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Landscape context and farm uptake limit effects of bird conservation in the Swedish Volunteer & Farmer Alliance

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In Europe, agri‐environmental schemes (AES) have been unsuccessful in halting biodiversity declines to any great extent. Two shortcomings of AES include the low farm uptake and the modest efficacy of many AES options. Partly in response to these shortcomings, initiatives encouraging farmers to take an active role in biodiversity conservation have gained in popularity. However, almost no evaluations of such initiatives exist. We evaluated uptake of conservation advice on farms in the Swedish Volunteer & Farmer Alliance, a BirdLife Sweden‐coordinated project aimed at farmland bird conservation, and the response of farmland birds to those actions using farm‐level survey data, in a before‐after implementation assessment. Uptake was higher for unsubsidised (i.e. non‐AES) measures than for AES options, and depended mainly on farmers’ interest in nature, with farm size and production type having less importance. In general, abundances of non‐crop nesting and field‐nesting bird species declined between inventory years (median interval 3 years). Decreases were more marked in agriculturally marginal regions than in more arable‐dominated regions, and declines were stronger on organic than on conventional farms. Negative abundance trends among non‐crop nesting species were reduced by an increasing number of conservation measures at the farm, but only in the more arable‐dominated landscapes. Changes in field‐nesting species, or at species level, did not significantly relate to implemented measures, but the power to detect such effects was generally small due to the small sample size of high‐uptake farms as well as high inter‐farm variability. Synthesis and applications. Our results suggest that volunteer farmer alliances and the addition of unsubsidised measures may be successful in changing the local number of non‐crop nesting farmland birds, at the farm level, particularly in intensively managed agricultural landscapes. Thus, unsubsidised measures can be a useful addition to the set of agri‐environment tools, although their effects on breeding bird numbers are (as with agri‐environmental schemes) dependent on landscape context, as well as on ensuring high on‐farm uptake of different interventions.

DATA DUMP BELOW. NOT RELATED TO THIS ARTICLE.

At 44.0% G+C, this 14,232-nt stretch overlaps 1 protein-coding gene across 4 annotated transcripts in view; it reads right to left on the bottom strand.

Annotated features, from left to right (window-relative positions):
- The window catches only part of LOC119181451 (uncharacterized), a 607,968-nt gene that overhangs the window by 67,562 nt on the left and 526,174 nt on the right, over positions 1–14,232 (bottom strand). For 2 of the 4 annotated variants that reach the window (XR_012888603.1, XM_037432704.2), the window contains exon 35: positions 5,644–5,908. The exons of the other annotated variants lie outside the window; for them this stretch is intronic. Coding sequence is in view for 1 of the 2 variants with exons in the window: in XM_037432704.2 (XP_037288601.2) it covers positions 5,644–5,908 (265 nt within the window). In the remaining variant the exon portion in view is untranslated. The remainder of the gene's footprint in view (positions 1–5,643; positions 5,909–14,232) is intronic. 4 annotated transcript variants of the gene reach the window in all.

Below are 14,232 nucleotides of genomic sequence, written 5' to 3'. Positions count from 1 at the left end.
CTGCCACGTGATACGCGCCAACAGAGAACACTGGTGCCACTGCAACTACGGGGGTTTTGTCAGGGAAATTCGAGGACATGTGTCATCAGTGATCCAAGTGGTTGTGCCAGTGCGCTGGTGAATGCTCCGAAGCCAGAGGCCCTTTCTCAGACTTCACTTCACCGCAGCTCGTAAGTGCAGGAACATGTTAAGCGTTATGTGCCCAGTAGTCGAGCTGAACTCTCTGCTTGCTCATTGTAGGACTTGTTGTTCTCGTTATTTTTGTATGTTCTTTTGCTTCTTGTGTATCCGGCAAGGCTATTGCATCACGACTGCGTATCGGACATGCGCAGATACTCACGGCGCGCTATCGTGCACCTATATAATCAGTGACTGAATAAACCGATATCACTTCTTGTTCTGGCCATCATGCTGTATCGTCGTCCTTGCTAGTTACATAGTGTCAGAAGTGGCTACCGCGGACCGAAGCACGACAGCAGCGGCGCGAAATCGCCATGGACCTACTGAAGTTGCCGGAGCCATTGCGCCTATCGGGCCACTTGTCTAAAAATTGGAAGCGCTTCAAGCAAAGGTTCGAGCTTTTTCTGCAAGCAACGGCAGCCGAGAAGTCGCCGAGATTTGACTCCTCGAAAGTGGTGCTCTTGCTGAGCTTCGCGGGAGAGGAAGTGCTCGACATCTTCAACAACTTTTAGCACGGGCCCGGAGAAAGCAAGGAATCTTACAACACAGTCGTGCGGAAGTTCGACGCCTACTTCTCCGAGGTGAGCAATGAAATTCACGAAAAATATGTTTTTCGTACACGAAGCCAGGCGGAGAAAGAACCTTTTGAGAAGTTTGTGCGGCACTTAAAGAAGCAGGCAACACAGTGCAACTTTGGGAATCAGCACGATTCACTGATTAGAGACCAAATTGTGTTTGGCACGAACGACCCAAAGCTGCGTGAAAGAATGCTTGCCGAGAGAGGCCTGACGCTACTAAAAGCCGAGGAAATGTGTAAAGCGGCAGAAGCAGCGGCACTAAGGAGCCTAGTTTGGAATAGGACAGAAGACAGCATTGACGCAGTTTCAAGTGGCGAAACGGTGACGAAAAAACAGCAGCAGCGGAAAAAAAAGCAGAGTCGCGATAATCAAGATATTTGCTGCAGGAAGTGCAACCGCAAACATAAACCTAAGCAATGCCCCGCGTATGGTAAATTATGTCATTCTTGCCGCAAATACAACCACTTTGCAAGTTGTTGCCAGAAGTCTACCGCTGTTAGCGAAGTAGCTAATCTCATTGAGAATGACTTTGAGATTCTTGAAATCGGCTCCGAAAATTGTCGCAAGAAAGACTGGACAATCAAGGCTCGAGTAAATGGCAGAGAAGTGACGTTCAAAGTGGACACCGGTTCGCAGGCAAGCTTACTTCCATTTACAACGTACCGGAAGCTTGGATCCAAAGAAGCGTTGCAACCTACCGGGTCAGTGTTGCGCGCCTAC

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Keywords: agri‐environmental schemes; biodiversity; collaborative conservation; farmers; farmland birds; landscape composition; organic farming; unsubsidised conservation

Document Type: Research Article

Publication date: November 1, 2018

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